Rebecca Boyle, InsideScience - ISNS

Rebecca Boyle

InsideScience - ISNS

St. Louis, MO, United States

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  • Unknown
  • InsideScience - ISNS
  • Popular Science
  • The Atlantic
  • FiveThirtyEight
  • Hakai Magazine
  • Splinter
  • Grist

Past articles by Rebecca:

Thousand-Year-Old Furnace in Cambodia Shows How Earth's Magnetic Field Shifts

(Inside Science) -- Earth’s ancient inner stirrings are recorded in the detritus of a once glorious southeastern Asian empire. → Read More

Lonely Pair of Mystifying Space Objects Found Traversing the Void

(Inside Science) -- Pluto is not a planet, according to the vast majority of astronomers. While it orbits the Sun and is mostly round, it does not orbit alone, instead traversing the solar system accompanied by several moons, including a companion almost half its size. This is the main reason for its demotion in 2006. → Read More

Spacecraft's Tumbling Landing Reveals Some of Comet's Surface is Like Cappuccino Foam

(Inside Science) -- Laurence O’Rourke can close his eyes and picture himself on the vertiginous, black-and-white landscape of a comet. He has studied so many thousands of photos from Comet 67P/Churyumov–Gerasimenko that he can easily place himself between its boulders, on its cliffs and along its plains. Now he can also imagine what it would feel like to walk there: like stepping onto fresh snow… → Read More

7 elements we might mine on the moon

Lunar exploration started as an adventure, now prospectors also see dollar signs in that smiling cheese. Here are seven things they might find when they get there. → Read More

The elements we might mine on the moon

Lunar exploration started as an adventure, now prospectors also see dollar signs in that smiling cheese. Here are 7 things they might find when they get there. → Read More

Finding Out How Boa Constrictors Kill (It's Not How You Think)

They constrict blood flow, not oxygen. → Read More

Giant Cave Spider Discovered in Oregon

Oregon is not a safe place for arachnophobes, with at least 500 species of spiders known to inhabit forests, rotten logs and other dwellings. And now there's this guy. → Read More

How Ancient Spiders Weaponized An Arachnid Version of Insulin

Aiming to build better drugs, scientists unravel a toxin's past. → Read More

The Search for Alien Life Begins in Earth’s Oldest Desert

In the Martian landscape that is the Atacama desert, astrobiologists are learning how to recognize extraterrestrial organisms. → Read More

NASA Is Trying To Save Us From The Sun

It was a dark and stormy morning in the Caribbean. As Sept. 6, 2017, dawned, Category 5 Hurricane Irma was barreling westward, en route to Barbuda, St. Martin, … → Read More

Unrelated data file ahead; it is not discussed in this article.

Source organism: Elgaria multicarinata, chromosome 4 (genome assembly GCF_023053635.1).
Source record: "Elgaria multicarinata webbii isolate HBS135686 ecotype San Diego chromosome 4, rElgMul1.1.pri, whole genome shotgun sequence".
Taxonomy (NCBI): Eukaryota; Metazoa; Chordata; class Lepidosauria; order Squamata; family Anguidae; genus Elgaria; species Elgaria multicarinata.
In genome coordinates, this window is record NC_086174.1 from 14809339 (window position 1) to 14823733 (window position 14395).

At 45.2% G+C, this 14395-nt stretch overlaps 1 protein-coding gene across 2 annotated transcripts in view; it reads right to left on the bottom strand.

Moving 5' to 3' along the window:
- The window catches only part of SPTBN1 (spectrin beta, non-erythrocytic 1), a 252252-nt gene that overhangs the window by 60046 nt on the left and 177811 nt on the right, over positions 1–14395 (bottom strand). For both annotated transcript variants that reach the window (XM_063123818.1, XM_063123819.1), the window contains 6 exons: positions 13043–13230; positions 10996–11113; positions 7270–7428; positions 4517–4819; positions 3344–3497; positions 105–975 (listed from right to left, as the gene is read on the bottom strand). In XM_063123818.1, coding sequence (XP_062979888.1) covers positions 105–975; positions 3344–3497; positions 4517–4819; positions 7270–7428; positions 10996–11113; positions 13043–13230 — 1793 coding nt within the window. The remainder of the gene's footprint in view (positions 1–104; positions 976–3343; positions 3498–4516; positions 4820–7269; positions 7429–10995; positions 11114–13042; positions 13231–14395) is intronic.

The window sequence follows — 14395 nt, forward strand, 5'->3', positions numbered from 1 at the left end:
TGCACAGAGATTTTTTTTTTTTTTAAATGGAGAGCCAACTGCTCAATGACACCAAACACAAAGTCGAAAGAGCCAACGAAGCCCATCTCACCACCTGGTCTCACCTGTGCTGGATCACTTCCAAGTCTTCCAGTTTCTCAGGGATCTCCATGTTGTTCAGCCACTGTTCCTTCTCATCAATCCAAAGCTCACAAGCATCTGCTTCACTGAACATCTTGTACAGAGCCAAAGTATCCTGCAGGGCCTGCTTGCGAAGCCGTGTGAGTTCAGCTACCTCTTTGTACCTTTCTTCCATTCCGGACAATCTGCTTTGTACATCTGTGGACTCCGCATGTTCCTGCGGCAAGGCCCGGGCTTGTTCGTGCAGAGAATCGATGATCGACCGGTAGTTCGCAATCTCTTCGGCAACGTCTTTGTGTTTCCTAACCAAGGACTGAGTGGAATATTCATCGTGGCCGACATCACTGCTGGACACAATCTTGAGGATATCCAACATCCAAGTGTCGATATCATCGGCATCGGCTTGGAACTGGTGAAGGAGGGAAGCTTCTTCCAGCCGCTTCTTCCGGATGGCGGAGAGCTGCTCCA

Space Communications Are Stuck In The Dial-Up Age. Which Means It’s Time For More Lasers.

In space, no one can hear you scream — because sound doesn’t travel in a vacuum, but also because you would need some sort of radio relay to carry the message, … → Read More

A Scheme to End the World’s Worst Acid Trip

This geoengineering idea is potentially risky and largely untested, but it does work—theoretically. → Read More

What Stephen Hawking Taught Me

How could someone write a history of time? And how could that person possibly make it brief? Time is a dimension; it is the fabric of reality. Writing a history of time would be like trying to write a history of up, or the history of green. → Read More

Two Stars Slammed Into Each Other And Solved Half Of Astronomy’s Problems. What Comes Next?

Progress, as they say, is slow. In science, this is often true even for major breakthroughs; rarely is an entire field of research remade in a single swoop. The… → Read More

Trump’s Nominee For NASA Chief Could Remake The Agency

Before Rep. Jim Bridenstine was nominated to lead NASA, he already had unorthodox ideas about what it should do. In 2016, as one of Oklahoma’s congressmen, he p… → Read More

Goodbye, Saturn — It Was Nice Seeing You

Just six months after the Cassini spacecraft arrived at Saturn, its cameras caught something spectacular. It was Jan. 16, 2005, and Cassini was zipping past Enc… → Read More

Now Stare Directly At This Eclipse Story

After weeks of anticipation — and writing about it! — the total solar eclipse finally arrived in the U.S. FiveThirtyEight staff were fanned out across the cou… → Read More

Eclipses in America: A History of the Nation in the Shadows

The nation’s dogged attempts to chase eclipses follow its own haphazard maturation. → Read More

Offbeat Ways to Enjoy the Total Eclipse

Readers plan to take in the eclipse using psychedelic drugs, boat trips, and other diversions. → Read More

A Family Vacation to See the Eclipse

For some people, the rare occasions when the moon moves in front of the sun are a great reason to take a trip. To reach recent eclipses, “umbraphiles”—the nickname for eclipse chasers, who follow the umbra, the shadow of the moon—have traveled to far-off destinations like Svalbard, Norway; Singapore; and Japan. But this year, everyone traveling to the 70-mile-wide path of totality is coming to… → Read More